Artist Karl Unnasch, a Minnesota-based stained-glass window maker, has been gaining notice in the past few years for his large-scale installations that employ two-dimensional stained glass panels to bring new life to cast-off three-dimensional objects. The other-worldly results — pieces of industrial machinery outfitted with vibrant, pictorial windows that glow from within — reflect on the artist’s rural Midwestern upbringing. His piece Slumgullion (The Venerate Outpost), a log cabin outfitted with various types of art glass, was recently recognized by Americans for the Arts as one of 50 outstanding public art pieces created in 2018. In an ongoing Boston installation, Unnasch’s sculpture that brings together stained glass and an old dump truck explores the intersection of the natural landscape and the road construction process.

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While on a Fulbright in Finland, Jonathan Capps conducted a hot-shop demonstration for Kirsti Taiviola's (far right) design students at Aalto University in Espoo, Finland. Capps was assisted by Sara Hulkkonen (far left). courtesy: jonathan capps.

Tuesday June 25, 2019 | by Meghan Hayfield

In Finland on a Fulbright Scholarship, artist Jonathan Capps found eager exchange and interest in an American approach to glass

As the economics of handmade glass production are battered by globalization, the centuries-old glass-making culture in Europe is increasingly opening up (see the 2018 Glass Art Society conference in Murano, or the upcoming 2020 conference at Kosta Boda) and looking internationally for ideas of how to reinvent their businesses. One example comes in the story of Jonathan Capps, who graduated from Ohio State with an MFA in glass in 2016. Last year, Capps applied for and was awarded a Fulbright Scholarship to spend a year in Finland working with the Nuutajärvi Glass Village Cultural Foundation (NGVCF), which operates out of a shuttered historic glass factory and was set up to preserve and study traditions of Finnish glass art. Capps was driven by his interest in learning a Scandinavian approach to working with glass, but it quickly became clear that there was an equal interest in his uniquely American approach. The culmination of Capps’ year in Finland came with a group exhibition titled “Why Not? Finnish American Art Glass,” which is on view at the formerly thriving Nuutajärvi Glass Factory through September 1, 2019. Between his studio research and informal artist residency at Tavastia Vocational College (a local glass school) glass school, Capps soon became aware of a strong interest in his own way of doing things. Through his interactions with artists and teachers at Tavastia, and the welcoming embrace of local glass artists and designers, Capps became intimately involved with Nuutajärvi's search for a new type of glass identity.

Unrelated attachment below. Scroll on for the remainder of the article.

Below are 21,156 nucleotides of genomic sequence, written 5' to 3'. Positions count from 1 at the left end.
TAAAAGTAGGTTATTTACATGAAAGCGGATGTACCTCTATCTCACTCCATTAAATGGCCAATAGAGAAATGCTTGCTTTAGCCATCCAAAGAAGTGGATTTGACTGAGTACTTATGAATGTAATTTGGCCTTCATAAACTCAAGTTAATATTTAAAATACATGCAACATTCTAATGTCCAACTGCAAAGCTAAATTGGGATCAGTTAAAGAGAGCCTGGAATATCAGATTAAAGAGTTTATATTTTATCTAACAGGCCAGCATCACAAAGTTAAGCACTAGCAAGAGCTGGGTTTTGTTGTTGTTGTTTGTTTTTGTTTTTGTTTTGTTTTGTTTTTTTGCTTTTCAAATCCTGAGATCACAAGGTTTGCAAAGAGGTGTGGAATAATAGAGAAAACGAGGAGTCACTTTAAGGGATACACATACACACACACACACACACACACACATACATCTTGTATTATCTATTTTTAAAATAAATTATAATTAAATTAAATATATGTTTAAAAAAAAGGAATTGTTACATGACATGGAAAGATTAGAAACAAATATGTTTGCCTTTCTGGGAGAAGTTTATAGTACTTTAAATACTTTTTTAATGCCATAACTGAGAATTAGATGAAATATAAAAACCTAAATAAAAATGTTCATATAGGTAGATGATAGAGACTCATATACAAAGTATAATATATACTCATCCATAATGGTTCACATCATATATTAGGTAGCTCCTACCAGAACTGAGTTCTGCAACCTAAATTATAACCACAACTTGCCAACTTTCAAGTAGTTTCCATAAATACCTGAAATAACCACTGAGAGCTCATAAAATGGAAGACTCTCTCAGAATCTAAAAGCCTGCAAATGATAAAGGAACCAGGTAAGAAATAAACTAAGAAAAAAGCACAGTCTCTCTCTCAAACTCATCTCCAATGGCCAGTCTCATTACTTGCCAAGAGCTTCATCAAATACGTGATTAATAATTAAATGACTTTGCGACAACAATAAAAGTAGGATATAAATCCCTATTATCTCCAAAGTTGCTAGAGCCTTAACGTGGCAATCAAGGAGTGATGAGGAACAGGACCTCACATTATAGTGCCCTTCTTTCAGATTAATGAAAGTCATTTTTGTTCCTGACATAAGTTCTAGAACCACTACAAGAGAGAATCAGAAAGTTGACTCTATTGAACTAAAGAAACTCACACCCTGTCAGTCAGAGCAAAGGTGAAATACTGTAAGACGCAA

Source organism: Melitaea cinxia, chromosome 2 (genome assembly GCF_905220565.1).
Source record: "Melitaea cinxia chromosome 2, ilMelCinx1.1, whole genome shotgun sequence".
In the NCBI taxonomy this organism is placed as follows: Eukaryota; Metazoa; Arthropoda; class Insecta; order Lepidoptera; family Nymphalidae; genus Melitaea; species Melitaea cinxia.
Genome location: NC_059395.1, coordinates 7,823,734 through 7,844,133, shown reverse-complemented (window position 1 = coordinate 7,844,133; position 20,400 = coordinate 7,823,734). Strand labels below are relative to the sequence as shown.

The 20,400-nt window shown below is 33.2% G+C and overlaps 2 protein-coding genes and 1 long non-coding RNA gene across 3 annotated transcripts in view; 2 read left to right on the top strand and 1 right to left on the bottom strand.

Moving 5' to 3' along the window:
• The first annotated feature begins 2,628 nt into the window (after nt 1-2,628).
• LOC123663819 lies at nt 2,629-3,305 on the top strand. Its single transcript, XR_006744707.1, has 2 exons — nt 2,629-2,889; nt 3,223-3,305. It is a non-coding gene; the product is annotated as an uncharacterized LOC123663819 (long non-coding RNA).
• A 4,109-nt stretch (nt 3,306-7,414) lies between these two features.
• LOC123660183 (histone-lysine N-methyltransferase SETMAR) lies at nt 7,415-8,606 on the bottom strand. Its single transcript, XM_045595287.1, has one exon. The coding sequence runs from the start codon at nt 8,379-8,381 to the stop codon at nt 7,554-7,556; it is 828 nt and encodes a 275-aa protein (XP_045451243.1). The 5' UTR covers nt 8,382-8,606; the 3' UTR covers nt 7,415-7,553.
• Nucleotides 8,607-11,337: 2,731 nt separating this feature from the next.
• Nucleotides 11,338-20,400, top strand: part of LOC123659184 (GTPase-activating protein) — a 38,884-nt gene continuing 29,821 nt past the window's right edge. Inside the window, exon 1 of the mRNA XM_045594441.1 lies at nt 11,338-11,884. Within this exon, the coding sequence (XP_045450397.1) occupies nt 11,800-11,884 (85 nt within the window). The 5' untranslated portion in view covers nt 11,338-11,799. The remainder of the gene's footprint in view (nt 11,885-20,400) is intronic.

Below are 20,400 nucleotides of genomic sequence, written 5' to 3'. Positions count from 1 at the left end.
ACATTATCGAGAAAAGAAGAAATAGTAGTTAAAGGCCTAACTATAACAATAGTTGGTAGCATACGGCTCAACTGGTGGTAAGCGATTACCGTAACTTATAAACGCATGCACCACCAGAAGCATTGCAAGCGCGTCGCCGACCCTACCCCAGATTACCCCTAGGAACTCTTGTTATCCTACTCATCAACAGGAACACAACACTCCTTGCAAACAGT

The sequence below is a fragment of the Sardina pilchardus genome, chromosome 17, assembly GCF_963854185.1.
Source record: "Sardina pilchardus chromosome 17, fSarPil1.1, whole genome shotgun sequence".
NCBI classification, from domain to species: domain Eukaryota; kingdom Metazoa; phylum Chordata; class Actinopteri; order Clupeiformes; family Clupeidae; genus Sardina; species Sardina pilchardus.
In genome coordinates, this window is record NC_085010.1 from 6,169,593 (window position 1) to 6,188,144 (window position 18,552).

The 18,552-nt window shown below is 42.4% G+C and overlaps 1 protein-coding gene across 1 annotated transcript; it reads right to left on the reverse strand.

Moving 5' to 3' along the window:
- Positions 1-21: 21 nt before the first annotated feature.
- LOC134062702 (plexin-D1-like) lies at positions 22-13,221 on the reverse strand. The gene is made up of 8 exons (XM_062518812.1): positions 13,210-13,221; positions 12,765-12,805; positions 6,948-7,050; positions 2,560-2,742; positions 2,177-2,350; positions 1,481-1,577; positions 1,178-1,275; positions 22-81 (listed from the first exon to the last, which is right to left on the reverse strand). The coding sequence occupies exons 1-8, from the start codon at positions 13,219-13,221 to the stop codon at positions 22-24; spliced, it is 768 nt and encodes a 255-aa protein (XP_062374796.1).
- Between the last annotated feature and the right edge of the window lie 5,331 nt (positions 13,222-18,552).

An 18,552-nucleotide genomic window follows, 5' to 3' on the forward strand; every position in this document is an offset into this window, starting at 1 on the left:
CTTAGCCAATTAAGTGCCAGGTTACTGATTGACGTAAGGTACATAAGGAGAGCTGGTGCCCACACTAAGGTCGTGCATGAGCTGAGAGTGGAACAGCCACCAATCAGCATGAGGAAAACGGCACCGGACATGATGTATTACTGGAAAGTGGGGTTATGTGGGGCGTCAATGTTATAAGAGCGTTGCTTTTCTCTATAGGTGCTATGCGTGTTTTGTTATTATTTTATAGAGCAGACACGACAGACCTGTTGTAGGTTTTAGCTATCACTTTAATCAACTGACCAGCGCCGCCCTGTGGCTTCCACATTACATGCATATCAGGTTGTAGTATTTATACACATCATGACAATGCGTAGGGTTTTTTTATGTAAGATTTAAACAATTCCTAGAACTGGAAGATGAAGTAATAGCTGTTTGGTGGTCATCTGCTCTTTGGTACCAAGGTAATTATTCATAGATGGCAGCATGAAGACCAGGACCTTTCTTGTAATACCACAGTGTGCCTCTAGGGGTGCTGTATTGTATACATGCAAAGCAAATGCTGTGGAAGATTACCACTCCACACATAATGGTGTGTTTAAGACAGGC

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Center for Craft Windgate Fellow Brian Fleetwood. courtesy: center for crafts

Tuesday June 25, 2019 | by Meghan Hayfield

Where most fellowships aim at emerging artists, two new $20,000 opportunities at the Center for Crafts are aimed squarely at mid-career

The Center for Crafts, the non-profit arts organization based in Asheville, North Carolina, that advances the field of art from craft media, has announced two new $20,000 Craft Research Fund Artist Fellowships targeting mid-career artists. While the Craft Research Fund has been providing fellowships since 2005, most are limited to emerging artists or recent graduates. Following a July 2018 meeting with national leaders of the art, craft, and philanthropy fields at the Center for Craft, a new fellowship program was designed for artists of any age throughout their career.

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GLASS: The UrbanGlass Quarterly, a glossy art magazine published four times a year by UrbanGlass has provided a critical context to the most important artwork being done in the medium of glass for 35 years.